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The energy drink category's domination by Red Bull and Monster is evident. In the last 4 weeks, Red Bull has been able to maintain its market share dominance. MNST, despite negative news articles and litigation, also has grown its dollar share over the period. MNST is also cheaper than most peers' drinks, as it has the capability to expand this in the future. Red Bull charges $3.25 per unit but MNST is $1 cheaper. On a unit basis, MNST closes the gap due to the price difference being eliminated. Red Bull is still the dominant player, but MNST could eat its lunch moving forward. The sub-industry itself is facing lawsuits due to the contaminants in it and recent deaths. There will probably need to be marketing changes to the labels on these products, but as CEO Rodney Sacks said here, one of MNST's products has less caffeine than a cup of coffee from Starbucks (NASDAQ:SBUX). The winner in the energy drink segment is neither PEP, KO, nor DPS. Assuming that there is no material change to the energy drink category, the winner is either Red Bull or MNST. For now, Red Bull controls the market but MNST is innovating more and launching new products in new markets. MNST should start to steal share. It would not be surprising to see Red Bull (after its founder died in 2012) or MNST get acquired by KO or PEP. Once again, a merger with DPS could be an interesting play for DPS. Both MNST and DPS have market caps of just under $9B, with DPS being the larger market cap (Source: Bloomberg Terminal):

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Fruit and juice and bottled water are other segments that these beverage giants compete in. KO is the top-dog in the juices market with a 10.7% share that grew from 9% in 2007. PEP also has gained share by 250 points. After PEP and KO, market share is mostly equal across peers but with notable market share gains from Tingyi and China Huiyuan Juice. In the bottled water category, Danone ("Dannon") is the leader. Part of the reason for this is Danone's exposure to the European market. After just recently visiting Europe, Danone's Evian, Acua, Volvic, Badoit, Naya, and other brands are huge. Europeans consistently prefer these brands over tap water. On a company share basis, Danone had a 12.3% of the bottled water market compared to 9.3%, 8.6%, and 4.2% for KO, PEP, and Nestle (OTCPK:NSRGY), respectively. Fortunately for KO and PEP, they are taking share from NSRGY and Danone (Source: Bloomberg Terminal):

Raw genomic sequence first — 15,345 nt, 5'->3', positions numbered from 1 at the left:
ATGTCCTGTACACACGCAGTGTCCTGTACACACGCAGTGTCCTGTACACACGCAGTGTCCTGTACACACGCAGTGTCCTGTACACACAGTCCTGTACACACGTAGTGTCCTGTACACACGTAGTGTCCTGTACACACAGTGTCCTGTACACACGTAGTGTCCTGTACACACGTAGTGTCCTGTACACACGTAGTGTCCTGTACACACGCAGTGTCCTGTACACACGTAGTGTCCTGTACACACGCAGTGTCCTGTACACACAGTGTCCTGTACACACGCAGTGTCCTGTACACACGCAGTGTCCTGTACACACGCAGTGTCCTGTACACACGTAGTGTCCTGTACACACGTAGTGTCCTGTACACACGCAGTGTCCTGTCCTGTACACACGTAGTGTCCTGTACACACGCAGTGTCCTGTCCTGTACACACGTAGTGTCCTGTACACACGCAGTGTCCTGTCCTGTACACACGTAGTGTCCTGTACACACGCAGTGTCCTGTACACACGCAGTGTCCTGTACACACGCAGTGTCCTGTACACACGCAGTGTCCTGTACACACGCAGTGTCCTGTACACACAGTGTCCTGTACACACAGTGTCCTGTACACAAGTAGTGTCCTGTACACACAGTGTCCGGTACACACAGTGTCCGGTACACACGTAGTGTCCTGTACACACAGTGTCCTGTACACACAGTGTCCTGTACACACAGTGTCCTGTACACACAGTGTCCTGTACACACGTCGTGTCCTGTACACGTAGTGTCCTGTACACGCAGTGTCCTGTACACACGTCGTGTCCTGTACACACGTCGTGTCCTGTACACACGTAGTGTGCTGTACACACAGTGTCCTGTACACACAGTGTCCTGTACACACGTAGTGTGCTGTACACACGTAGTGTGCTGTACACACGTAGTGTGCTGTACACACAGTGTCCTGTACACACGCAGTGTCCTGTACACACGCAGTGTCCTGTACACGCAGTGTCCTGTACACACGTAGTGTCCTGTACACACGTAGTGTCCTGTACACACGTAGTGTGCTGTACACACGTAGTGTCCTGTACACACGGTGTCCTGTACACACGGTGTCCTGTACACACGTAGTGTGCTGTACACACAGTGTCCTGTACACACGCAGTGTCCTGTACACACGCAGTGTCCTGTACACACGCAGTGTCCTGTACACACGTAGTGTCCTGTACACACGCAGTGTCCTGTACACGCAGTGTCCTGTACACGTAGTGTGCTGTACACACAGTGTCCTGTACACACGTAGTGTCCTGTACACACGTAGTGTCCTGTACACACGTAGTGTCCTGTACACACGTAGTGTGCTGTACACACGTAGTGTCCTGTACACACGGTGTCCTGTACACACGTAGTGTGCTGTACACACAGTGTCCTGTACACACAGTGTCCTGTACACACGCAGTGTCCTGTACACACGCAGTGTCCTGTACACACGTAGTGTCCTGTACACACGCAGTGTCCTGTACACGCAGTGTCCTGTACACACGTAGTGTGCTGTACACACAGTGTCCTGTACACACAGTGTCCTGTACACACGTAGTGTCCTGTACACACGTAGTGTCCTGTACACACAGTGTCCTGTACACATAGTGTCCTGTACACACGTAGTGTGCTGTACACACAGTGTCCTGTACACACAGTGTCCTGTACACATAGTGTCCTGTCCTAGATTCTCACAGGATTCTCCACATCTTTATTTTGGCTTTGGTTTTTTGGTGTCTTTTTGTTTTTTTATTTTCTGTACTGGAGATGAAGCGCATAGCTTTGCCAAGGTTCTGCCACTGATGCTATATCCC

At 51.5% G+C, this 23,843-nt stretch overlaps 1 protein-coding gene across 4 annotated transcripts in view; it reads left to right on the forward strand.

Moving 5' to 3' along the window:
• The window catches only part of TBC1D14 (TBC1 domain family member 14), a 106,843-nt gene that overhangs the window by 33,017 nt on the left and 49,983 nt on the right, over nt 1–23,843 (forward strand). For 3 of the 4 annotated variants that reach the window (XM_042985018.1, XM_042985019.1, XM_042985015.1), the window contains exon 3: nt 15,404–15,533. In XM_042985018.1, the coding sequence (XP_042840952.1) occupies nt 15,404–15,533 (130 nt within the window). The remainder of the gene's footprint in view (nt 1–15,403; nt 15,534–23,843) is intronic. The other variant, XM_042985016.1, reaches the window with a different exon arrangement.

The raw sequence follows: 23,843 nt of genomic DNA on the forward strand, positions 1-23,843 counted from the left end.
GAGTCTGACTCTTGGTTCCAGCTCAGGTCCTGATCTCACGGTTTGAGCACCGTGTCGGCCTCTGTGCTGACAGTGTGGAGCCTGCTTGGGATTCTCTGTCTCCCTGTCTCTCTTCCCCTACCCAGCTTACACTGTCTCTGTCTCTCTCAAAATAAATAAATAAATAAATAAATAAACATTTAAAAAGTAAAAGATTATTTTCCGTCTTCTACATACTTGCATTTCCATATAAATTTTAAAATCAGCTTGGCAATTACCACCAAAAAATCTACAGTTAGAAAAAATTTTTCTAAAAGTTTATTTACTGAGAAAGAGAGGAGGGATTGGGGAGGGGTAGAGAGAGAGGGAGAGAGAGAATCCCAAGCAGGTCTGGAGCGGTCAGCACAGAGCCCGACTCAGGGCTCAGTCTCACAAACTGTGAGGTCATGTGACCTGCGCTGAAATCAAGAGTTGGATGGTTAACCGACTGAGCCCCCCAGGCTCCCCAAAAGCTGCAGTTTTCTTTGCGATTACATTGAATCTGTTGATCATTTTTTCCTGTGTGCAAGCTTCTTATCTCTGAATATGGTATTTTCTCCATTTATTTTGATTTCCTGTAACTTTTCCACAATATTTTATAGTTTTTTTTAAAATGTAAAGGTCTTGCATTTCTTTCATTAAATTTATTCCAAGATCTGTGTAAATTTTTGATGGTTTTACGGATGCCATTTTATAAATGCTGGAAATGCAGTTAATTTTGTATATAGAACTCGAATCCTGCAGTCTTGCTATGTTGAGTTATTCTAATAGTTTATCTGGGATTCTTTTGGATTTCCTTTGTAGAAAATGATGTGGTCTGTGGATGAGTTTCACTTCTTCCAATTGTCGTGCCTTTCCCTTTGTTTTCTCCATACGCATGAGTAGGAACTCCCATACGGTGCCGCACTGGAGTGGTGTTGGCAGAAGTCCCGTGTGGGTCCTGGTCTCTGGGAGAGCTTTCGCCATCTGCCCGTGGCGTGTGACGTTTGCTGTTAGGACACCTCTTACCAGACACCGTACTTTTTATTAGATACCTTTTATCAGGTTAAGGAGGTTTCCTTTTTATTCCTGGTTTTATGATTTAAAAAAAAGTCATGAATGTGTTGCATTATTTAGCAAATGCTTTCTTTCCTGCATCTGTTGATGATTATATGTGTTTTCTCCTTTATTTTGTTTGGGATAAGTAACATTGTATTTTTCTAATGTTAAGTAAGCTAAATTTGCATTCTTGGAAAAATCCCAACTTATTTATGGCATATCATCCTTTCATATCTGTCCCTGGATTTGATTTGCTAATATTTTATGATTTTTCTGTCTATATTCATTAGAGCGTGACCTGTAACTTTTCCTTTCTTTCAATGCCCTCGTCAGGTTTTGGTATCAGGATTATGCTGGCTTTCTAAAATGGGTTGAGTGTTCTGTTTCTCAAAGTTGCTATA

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KO with Minute Maid leads the juice market with a 5.3% market share. Tropicana of PEP is secondary to it with a 3.1% market. Minute Maid, a brand with very similar products to Tropicana, appears to be taking share from Tropicana and the rest of the market. Minute Maid's market share jumped from 4.1% in 2007 to 5.3% in 2011. It would be interesting to see a company make a run at Ocean Spray in this segment, given the strong M&A perception in the industry since the H.J. Heinz (NYSE:HNZ) acquisition. In July 2006, PEP and Ocean Spray entered into a joint-venture for $100M. The joint-venture is for 25 years and still has a long way to go. With low interest rates, it would make sense for PEP to try to acquire the co-operative. Ocean Spray has juices with high anti-oxidants which PEP can market into the current health-trend. Given Minute Maid's current dominance in juices, KO is the winner in this segment (Source: Bloomberg Terminal):

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Bottled water's top two brands belong to Danone, with a combined 5.9% market share. KO's Ciel comes in a close-third. Ciel is a large brand due to its exposure to thirsty Mexico, where people are frequently warned not to drink the tap water. Surprisingly, Aquafina is 8th on the list and lost share since 2007. Even more surprising is that KO's Dasani brand does not even crack the top ten. In North America, NSRGY controlled 24.1% of the bottled water market with its Zephyrhills, Poland Spring, Perrier, Pellegrino, and Pure Life brands. KO was a distant second with a 13.4% market share and PEP even farther behind with just a 7.4%. If KO, PEP, or DPS want to win in the water markets, they will need to enter and have better distribution in poor-quality water areas. DPS has no real exposure to the bottled water market. KO and PEP are attempting to expand their presence in areas like China, Brazil, India, and Mexico. These areas lack quality water and will have high demand for bottled water as the middle class in these countries rise. With a stronger market share in North America and a brand in the top three of the sub-segment, KO is the better of the three. However, none of these three companies really has meaningful exposure as of now. If anything, NSRGY is the better play on bottled water.